I was losing my way. Unlike me, most of the people in the meetings were very conservative looking, in plain clothes, and brimming over with a pure, healthy glow. No one wore Sunday finery and jewels, but instead, everyone looked well scrubbed and down-toearth. Here was an interracial church with an awesome choir singing about revolution, equality, freedom, and socialism. I could have listened to the choir for hours. The musicians were accomplished, and the singers poured out their hearts when they sang. The songs sounded as if they had been written by the individual singing. I learned later that many were old spirituals that had a few words changed. The melodies were hauntingly beautiful. Jim and everyone else talked about socialism and equality, and then lived it. I loved what I saw. Still I didn’t quite see myself fitting in there. I was into self-destruction. I don’t know if I planned to come back later, after I hit an even lower bottom or not. I loved it there, and was glad it was there. I was just in a diff erent place. Often I had smoked pot or hash the evening before. My whole life, I had heard my mother’s tirades against the hypocrisy in churches and hypocrisy in general. I didn’t want to use drugs on Saturday and then go listen in a church, looking pious and pure. So I was ready to stop going. I chose to continue with my San Francisco lifestyle. Then Linda told me of another woman, Liz, who was into astrology, Tarot cards, and the occult. She was planning to go up and evaluate and even challenge Jim. I wasn’t usually busy on Sunday mornings, so we went up another time. This time, Liz and I became enamored with the whole eff ort. Liz admired Jim because he was a Native American, a Marxist, and a healer. Even though there was no formal pledge to sign, we each acknowledged that we had decided to become part of it. She has a somewhat diff erent recollection of these weeks, but this is how I remember them. From the minute I walked into the Temple, people of all ages and races befriended me. My own discomfort in the way I was dressed or looked was not mirrored in those who came around me. They were genuinely kind. As I looked around, others in the building seemed to be comfortable, happy and engaged also. The Temple services were never just fashion shows and places to wear your newest duds. They had accepted me as one of them and I had eventually accepted that I was in a place I belonged. And Liz had not been able to challenge Jim. She was enthralled by what she had seen with his “gift” as it was called.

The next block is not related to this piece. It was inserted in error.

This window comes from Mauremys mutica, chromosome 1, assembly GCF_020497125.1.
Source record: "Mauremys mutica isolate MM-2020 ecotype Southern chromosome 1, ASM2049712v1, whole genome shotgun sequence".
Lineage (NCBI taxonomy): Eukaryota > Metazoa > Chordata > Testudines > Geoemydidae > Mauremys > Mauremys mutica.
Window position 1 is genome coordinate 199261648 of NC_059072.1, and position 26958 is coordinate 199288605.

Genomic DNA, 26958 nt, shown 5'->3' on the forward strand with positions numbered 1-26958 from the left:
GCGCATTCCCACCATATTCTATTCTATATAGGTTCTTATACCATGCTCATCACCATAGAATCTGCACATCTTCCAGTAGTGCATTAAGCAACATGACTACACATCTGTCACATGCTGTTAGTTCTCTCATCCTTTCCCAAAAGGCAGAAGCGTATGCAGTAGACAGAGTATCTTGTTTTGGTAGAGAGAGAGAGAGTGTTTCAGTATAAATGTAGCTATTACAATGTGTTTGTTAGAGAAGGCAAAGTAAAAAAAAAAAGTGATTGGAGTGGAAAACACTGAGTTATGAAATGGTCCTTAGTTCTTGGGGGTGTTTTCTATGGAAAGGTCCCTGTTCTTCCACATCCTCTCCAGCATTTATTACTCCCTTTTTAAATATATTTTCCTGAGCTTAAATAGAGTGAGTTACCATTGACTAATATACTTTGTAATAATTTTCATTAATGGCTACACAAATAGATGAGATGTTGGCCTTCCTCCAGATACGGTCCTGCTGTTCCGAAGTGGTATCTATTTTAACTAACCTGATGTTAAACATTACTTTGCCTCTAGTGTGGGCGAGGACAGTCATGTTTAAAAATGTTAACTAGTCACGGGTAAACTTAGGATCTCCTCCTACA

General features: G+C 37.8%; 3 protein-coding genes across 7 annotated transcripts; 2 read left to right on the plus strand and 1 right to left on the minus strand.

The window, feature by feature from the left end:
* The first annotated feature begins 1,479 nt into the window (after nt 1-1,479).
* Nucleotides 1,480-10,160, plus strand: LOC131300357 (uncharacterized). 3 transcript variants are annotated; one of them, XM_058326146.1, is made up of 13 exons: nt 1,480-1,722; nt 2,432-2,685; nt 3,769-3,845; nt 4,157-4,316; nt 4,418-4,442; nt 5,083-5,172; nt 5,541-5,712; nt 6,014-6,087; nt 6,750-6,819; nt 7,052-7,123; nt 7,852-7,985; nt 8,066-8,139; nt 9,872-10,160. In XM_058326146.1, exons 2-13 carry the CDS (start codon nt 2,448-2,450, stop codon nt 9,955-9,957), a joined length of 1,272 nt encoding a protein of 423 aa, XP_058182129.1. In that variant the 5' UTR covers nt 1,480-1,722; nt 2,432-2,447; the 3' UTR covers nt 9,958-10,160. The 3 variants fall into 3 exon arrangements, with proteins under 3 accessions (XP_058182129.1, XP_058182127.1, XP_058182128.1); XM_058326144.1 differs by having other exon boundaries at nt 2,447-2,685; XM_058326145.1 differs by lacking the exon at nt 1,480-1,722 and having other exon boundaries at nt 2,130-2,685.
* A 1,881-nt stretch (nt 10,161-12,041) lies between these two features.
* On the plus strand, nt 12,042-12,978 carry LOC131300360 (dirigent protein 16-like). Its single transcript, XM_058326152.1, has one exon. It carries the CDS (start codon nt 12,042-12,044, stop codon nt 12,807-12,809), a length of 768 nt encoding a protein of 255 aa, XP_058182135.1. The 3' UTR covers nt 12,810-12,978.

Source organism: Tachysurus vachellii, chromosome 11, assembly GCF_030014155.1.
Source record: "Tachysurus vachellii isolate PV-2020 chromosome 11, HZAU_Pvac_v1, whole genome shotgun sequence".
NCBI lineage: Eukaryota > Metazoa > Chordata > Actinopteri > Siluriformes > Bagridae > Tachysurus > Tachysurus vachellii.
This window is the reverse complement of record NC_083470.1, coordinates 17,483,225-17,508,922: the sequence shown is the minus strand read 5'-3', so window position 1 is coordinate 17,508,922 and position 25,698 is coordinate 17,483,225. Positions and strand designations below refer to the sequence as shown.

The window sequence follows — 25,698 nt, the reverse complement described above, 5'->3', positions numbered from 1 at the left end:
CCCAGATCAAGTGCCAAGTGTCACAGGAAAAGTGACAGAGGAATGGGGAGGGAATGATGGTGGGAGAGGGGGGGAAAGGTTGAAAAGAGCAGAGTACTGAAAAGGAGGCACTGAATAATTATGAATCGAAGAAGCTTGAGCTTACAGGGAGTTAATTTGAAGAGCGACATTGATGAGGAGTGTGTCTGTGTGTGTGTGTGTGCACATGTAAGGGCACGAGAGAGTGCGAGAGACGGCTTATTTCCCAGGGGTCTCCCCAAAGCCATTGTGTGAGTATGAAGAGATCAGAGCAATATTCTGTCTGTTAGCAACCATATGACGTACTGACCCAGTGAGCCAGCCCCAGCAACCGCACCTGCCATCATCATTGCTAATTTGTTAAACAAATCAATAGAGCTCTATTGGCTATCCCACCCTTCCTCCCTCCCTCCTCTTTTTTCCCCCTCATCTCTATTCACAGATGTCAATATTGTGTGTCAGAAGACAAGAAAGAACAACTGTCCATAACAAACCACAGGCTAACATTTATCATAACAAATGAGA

The Sunday services had a set routine. First, the magnificent interracial and intergenerational choir would sing the most exhilarating hymns and songs. Many of the songs were original, and many were rewritten to reflect the Temple philosophy. Jim’s wife Marcie often sang “Black Baby,” about Jimmy, their adopted black child. Jim and Marcie had been the fi st white couple to adopt a black baby in the state of Indiana. An ex-convict named Melvin Johnson would sing “Walk a Mile in My Shoes.” Everyone who sang seemed to be singing about himself or herself, but we each saw ourselves in the songs too. The music would unify all of us, and the enthusiasm would have everyone up and dancing. Then Jim would come to the pulpit. Sometimes he wore a crimson robe or he would wear this worn-looking red-striped velour


Laura Johnston